Bulgaria registered a monthly budget deficit of BGN 477.3 M on cash basis in January 2011, according to latest data of the Finance Ministry.
The monthly deficit was formed by putting together the deficit of BGN 394.7 M from the consolidated fiscal program of the state budget, and a deficit of BGN 82.6 M in Bulgaria's EU-transactions (i.e. its contribution to the EU budget vs. the absorbed EU funds.)
The BGN 477.3 M deficit in January 2011 is still a minor improvement on an annual basis as in January 2010 Bulgaria had a deficit of BGN 499.1 M. In December 2010, Bulgaria registered a monthly deficit of almost BGN 1 B, while in November 2010 it had a surplus of BGN 36.5 M.
The Finance Ministry has explained the high deficit for January 2011 by pointing out that it is mostly the result of the interest payments for Bulgaria's foreign debt amounting to BGN 234.2 M.
It says that regardless of the higher interest payments, Bulgaria's consolidated spending in January 2011 was 4.2% (BGN 95.3 M) smaller than in January 2010.
The total amount of state revenues and foreign aid in January 2011 was BGN 1.675 B, or 6.4% of the projected revenue for 2011.
The tax income (including insurance payments) amounted to BGN 1.440 B (85.9% of the total revenues). BGN 223 M were raised from direct taxes, which 5.9% of the projected sum for 2011.
The income from indirect taxes was BGN 802.3 M, which is 7.7% of the year projection. Of those, VAT revenues amounted to BGN 471 M, or 7.3% of the 2011 estimate; excise duties in January brought to the Bulgarian budget BGN 323.2 M, or 8.5% of the 2011 projection; and customs duties generated BGN 8.2 M, or BGN 8.2% of the expected amount for the year.
Other taxes (on property, etc) raised BGN 43.2 M, or 5.7% of the 2011 projection. The income from social security and health insurance payments amounted to BGN 371.3 M, which is 6.5% of the annual estimate.
Non-tax income and foreign aid amounted to BGN 235.6 M in January, or 4.3% of the projected 2011 amount.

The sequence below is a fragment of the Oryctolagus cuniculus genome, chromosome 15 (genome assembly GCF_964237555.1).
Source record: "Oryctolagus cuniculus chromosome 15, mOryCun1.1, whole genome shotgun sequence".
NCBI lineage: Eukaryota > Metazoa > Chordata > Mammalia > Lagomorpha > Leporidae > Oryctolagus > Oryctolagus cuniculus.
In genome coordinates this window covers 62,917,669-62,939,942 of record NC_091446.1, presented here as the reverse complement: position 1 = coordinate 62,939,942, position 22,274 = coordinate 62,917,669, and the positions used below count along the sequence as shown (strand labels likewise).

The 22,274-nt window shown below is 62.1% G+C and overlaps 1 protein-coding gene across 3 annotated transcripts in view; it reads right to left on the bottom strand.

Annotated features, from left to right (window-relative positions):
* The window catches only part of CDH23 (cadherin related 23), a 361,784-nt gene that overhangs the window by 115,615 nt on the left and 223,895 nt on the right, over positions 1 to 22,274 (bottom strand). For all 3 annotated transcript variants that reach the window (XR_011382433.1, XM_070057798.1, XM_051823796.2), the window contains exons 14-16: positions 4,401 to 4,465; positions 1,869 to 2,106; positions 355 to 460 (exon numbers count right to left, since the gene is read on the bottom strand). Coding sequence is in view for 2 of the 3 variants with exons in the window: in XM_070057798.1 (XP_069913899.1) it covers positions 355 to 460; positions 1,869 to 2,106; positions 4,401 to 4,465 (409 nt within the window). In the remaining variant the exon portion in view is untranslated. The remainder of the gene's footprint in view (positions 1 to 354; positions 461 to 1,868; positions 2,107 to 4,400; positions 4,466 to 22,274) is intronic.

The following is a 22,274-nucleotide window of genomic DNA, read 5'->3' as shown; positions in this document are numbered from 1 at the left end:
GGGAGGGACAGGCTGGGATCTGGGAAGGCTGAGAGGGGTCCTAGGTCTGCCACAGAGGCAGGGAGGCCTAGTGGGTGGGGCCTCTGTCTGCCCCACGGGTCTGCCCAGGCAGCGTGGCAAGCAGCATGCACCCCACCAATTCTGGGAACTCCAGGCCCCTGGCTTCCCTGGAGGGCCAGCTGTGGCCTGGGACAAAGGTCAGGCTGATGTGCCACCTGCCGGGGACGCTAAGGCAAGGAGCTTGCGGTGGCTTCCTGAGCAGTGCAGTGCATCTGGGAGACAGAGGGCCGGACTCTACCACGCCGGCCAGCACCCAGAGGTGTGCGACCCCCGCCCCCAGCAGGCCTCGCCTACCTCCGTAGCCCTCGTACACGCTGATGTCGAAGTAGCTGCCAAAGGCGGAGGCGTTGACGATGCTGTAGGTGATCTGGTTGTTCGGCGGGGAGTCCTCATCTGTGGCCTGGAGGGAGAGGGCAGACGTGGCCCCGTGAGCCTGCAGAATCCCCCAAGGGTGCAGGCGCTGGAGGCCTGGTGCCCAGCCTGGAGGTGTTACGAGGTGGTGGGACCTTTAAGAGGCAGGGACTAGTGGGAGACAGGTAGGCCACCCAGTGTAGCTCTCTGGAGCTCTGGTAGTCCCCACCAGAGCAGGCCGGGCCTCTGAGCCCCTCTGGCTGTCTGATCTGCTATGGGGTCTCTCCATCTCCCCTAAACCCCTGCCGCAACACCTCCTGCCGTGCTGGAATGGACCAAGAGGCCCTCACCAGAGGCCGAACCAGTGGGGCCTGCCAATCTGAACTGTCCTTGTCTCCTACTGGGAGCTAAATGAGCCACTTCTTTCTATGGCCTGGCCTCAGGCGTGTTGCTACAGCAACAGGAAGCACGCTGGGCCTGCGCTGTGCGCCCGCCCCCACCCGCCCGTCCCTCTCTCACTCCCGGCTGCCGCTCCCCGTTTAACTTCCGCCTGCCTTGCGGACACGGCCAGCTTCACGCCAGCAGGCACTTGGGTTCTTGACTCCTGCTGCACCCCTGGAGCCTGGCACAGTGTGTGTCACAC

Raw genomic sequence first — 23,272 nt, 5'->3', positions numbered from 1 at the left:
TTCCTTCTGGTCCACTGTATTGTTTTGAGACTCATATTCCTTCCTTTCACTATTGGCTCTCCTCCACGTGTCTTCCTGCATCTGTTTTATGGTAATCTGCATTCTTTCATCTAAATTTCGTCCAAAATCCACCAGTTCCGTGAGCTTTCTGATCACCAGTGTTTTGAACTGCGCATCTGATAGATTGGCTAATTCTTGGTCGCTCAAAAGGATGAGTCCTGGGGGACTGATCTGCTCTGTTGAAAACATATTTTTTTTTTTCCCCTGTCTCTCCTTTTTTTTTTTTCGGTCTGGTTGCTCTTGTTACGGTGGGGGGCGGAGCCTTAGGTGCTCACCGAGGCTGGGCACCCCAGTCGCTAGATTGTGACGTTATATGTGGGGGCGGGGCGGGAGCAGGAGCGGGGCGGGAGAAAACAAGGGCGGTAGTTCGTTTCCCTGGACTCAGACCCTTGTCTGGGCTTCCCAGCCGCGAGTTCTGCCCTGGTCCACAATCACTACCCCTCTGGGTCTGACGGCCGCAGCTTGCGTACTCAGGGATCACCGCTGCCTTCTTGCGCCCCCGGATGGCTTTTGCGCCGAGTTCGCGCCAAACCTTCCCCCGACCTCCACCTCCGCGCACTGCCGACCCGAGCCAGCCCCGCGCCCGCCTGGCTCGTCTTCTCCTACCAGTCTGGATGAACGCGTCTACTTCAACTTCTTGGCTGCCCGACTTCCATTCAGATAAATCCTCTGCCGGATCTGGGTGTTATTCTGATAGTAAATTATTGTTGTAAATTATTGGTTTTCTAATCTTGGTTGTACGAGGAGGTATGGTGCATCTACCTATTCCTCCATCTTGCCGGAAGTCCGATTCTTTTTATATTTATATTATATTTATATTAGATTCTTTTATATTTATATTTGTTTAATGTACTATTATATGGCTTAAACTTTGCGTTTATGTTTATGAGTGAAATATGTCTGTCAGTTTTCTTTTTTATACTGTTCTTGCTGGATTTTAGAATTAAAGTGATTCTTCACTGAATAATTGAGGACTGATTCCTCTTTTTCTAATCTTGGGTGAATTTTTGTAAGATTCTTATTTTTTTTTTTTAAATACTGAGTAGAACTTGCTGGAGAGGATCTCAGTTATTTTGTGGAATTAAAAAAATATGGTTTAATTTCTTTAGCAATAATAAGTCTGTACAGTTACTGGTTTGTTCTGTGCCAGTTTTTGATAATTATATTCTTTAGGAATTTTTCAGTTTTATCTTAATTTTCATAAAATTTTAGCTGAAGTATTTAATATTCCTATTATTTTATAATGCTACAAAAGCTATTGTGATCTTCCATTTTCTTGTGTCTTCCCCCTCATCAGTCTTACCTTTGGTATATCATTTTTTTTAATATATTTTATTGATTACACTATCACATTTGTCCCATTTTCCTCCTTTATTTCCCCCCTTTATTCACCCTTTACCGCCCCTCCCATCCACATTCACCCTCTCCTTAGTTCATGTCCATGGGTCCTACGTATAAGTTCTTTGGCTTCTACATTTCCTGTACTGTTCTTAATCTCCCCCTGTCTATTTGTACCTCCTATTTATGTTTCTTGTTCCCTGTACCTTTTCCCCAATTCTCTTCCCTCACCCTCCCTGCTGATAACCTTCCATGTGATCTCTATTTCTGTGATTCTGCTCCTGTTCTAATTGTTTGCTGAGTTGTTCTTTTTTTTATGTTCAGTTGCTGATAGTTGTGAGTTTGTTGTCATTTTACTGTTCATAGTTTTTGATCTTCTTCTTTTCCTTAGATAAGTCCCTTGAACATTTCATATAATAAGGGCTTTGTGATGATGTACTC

Bulgaria's state spending, including its contribution to the EU budget, amounted to BGN 2.152 B in January, which is 7.6% of the total expenditure projected for 2011.
Compared with January 2010, the state spending in January 2011 featured smaller capital, subsidy, and salary spending, while the healthcare expenditures increased.
The non-interest spending amounted to BGN 1.740 B (7.7% of the 2011 projection), the capital spending including the net increase of the state reserve were BGN 118 M (3.2% of the 2011 amount), and interest payments were BGN 234.2 M – 35.4% of the total projection for 2011.
These included BGN 186 M in interest on foreign loans, and BGN 48 M in interest on domestic loans.
Bulgaria's contribution to the EU budget was BGN 59.7 M in January 2011 according to regulation 1150/2000 of the EU Council.
Bulgaria's fiscal reserve stood at BGN 5.4 B at the end of January compared with BGN 6 B at the end of December 2010.
The Finance Ministry says that the factors that affected the fiscal reserve negatively were the January deficit and the financing of state bonds in the amount of BGN 300 M. Together with the interest payments of some BGN 200 M, Bulgaria's debt payments amounted to more than BGN 500 M in January.
Bulgaria registered a budget deficit of 3.9% in 2010 instead of the forecast 4.8%. Bulgaria's deficit under the consolidated fiscal framework on cash basis was BGN 2.8 B in 2010, or 3.9%. The accrual deficit, which is measured according to EU accounting rules, was 3.6%. According to Bulgaria's revised 2010 State Budget Act approved in June, the expected 2010 budget deficit was 4.8%, or BGN 3.691 B.
After in mid June 2010, Bulgaria had to revise its state budget for the first time in 14 years, and even though the January 2011 deficit is substantial, it is still unclear whether it might have to go for a mid-year revision of the 2011 budget.
In early December 2010, the Bulgarian Parliament approved the 2011 state budget, which provides for an economic growth of 3.6%, and a budget deficit of about 2.75% of the GDP, barely below the 3% threshold of the EU Stability and Growth Pact, which is also required for ERM II and euro zone accession.